A few examples of this can be found in Quito, specifically at:
- Casa Warmi – This family-run restaurant prioritizes fresh, organic produce and prepares nearly-gourmet dishes at an affordable rate. Apart from the daily menu (vegetarian options available), they offer dishes a la carte, such as their Pakakuna sandwich made with eggplant in pickled sauce, portobello mushrooms, tomato sauce, and caramelized onions, along with arugula and avocado.
- Somos Restaurant – Their tagline, “Ecuadorian born. Globally inspired” says it all. Casa Somos offers guests a delectable selection of typical dishes with a global twist. For instance, their gazpiche is based on the Ecuadorian shrimp ceviche, combined with smoked watermelon gazpacho. Say whaaat?! I need.
Dare to try them all!
There are a few popular Ecuadorian dishes that are somewhat less appealing to foreigners. However, if you’re the adventurous type with a strong stomach, do go ahead and try them out!
- Raw or grilled chontacuro – Recent science indicates that if we start consuming insects instead of other types of meat, we’d be doing a huge favor to the environment. Why not start in Ecuador? Chontacuro is a chubby beetle larva found inside rainforest palms. These wriggling delicacies are an important source of protein and fat in the jungle and are eaten raw or cooked. It literally tastes like bacon. Wondering where to try chontacuro? You’ll find places that serve the grub in Tena and Puyo.
- Catzo – Not into grubs? In the Andes, between October and November (rainy season), small beetles descend in large quantities. These are collected and eaten with toasted corn (which looks quite similar!).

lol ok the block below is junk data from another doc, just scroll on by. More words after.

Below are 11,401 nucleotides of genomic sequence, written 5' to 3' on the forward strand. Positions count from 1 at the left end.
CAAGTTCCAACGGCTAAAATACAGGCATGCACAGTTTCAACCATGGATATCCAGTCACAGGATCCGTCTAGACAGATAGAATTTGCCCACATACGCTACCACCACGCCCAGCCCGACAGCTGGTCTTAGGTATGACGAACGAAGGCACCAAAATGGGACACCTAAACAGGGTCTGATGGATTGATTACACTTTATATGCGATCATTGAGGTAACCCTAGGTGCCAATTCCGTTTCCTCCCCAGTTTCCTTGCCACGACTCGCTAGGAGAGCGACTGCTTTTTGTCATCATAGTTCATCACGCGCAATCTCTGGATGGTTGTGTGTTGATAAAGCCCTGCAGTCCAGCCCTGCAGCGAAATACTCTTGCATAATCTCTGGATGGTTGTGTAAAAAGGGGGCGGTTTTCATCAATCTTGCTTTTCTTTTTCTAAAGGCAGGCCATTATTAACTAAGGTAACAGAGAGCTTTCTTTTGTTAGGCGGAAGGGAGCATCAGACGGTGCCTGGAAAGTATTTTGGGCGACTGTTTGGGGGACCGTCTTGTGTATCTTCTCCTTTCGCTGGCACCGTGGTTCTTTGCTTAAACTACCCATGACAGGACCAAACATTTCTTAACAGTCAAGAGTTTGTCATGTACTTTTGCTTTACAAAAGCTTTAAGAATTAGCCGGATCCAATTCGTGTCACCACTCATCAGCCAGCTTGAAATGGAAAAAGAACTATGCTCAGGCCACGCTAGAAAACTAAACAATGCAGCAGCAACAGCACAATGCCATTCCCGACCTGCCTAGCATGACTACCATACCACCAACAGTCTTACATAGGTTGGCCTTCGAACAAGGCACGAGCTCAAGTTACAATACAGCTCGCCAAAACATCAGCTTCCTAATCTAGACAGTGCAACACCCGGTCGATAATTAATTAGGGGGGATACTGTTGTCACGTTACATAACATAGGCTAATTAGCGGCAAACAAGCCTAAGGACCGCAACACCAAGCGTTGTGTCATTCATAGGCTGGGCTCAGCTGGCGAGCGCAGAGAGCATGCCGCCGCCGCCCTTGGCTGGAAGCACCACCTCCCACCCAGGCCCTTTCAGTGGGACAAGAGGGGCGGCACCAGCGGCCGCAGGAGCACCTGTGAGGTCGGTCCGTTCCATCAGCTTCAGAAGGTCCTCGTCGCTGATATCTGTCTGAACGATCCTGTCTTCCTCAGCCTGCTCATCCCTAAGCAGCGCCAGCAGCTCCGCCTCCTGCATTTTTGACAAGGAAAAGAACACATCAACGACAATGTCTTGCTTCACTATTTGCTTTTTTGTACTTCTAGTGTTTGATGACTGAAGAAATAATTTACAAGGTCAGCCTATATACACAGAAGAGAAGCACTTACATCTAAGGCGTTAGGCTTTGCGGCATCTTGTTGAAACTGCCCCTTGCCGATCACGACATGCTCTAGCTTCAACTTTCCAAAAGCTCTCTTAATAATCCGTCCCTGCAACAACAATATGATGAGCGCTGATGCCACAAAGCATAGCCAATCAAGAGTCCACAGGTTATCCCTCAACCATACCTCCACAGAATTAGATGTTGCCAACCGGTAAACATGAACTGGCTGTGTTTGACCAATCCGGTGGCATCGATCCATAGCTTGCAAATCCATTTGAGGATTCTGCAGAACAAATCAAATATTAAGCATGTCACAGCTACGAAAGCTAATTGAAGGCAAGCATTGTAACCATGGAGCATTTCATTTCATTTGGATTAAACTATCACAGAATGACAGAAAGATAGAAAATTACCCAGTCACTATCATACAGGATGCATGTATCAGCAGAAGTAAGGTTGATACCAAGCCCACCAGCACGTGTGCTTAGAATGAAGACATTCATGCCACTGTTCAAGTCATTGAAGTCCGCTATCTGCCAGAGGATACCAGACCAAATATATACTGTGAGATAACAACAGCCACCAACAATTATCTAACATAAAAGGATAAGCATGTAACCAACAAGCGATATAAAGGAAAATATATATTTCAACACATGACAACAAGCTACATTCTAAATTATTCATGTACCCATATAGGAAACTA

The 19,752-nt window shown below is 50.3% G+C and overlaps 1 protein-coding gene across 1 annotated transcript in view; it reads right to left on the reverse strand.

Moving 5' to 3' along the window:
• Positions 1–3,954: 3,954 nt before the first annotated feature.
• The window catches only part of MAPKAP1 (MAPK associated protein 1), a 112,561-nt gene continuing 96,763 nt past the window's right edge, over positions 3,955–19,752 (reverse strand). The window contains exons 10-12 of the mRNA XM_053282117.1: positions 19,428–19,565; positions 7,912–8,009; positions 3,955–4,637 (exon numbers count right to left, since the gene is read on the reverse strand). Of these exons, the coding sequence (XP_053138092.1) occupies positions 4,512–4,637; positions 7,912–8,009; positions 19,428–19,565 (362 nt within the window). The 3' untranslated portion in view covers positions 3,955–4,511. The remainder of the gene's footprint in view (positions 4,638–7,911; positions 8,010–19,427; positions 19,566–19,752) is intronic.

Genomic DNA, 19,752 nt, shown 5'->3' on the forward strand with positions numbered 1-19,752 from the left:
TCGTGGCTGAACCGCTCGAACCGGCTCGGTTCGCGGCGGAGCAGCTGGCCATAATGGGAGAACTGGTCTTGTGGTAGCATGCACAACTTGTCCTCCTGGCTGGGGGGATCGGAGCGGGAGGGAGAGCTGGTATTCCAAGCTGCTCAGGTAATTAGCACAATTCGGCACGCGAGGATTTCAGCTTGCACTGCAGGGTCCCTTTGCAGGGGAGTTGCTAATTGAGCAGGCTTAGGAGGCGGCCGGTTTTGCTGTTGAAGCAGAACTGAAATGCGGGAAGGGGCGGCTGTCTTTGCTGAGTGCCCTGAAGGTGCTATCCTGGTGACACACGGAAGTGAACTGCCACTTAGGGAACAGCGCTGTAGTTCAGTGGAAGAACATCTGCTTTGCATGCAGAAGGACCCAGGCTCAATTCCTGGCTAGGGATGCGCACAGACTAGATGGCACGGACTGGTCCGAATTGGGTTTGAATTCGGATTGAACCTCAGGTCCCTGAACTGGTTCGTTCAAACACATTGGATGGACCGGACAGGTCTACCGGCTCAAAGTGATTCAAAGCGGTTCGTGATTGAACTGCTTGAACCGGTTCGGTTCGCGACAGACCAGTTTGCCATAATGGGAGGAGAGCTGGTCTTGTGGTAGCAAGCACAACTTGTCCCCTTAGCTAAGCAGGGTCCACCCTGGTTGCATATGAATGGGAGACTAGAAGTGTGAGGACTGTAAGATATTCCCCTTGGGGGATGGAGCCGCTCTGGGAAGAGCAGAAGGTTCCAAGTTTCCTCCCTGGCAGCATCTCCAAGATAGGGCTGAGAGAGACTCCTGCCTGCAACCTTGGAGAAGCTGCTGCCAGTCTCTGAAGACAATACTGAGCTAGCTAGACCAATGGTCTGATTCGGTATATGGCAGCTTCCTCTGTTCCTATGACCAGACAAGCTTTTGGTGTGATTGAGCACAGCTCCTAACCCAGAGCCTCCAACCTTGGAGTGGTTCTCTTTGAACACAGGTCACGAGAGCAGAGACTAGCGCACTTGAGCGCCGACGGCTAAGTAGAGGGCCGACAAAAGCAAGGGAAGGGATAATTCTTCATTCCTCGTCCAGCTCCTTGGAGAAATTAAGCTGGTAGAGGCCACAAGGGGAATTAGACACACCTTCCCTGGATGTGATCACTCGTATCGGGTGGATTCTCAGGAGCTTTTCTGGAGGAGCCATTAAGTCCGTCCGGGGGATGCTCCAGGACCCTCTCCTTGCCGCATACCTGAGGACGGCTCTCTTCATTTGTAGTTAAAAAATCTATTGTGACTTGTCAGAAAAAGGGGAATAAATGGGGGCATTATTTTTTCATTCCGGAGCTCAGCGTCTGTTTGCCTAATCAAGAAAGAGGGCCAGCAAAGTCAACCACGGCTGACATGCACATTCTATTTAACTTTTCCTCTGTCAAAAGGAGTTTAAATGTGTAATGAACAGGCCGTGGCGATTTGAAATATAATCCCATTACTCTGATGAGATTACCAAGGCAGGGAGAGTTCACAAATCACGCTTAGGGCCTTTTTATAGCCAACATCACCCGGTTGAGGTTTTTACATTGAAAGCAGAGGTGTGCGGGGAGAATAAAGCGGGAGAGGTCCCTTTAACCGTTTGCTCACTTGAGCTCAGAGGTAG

- Cuy – In Ecuador, guinea pigs are fattened for the Sunday BBQ. That doesn’t mean they aren’t family pets either but, let’s just say…don’t let the kids get too attached. After being slaughtered, cuy are marinated and prepared over a fire, rotisserie-style. Their meat is tough but, if seasoned well, quite delicious! If you’re planning to visit Quilotoa, you’ll find a few spots at the crater or in the nearby town of Chugchilán to try cuy.
- Yahuarlocro – A popular, and traditional dish of the Ecuadorian Andes, yahuarlocro is a stew made from everything found in a lamb. That’s not an exaggeration. The stew contains lamb intestines, liver, tongue, rumen, lung, with a side of fried lamb blood. In fact, yahuarlocro means “blood soup” in Kichwa. Considering how much Ecuadorians love their yahuarlocro, it must be tasty, but I’ve never dared to try it.
The Wanderbus is a flexible hop-on hop-off alternative to the regular buses. Not only are Wanderbus passes designed for the traveler – taking you straight into national parks and to the country’s top destinations – our bilingual guides provide useful tips on where to stay, what to do and, yep, what popular dishes in Ecuador you simply must try!
So that when you’re in cuy country, you won’t miss out on the chance to try guinea pig a la parrilla.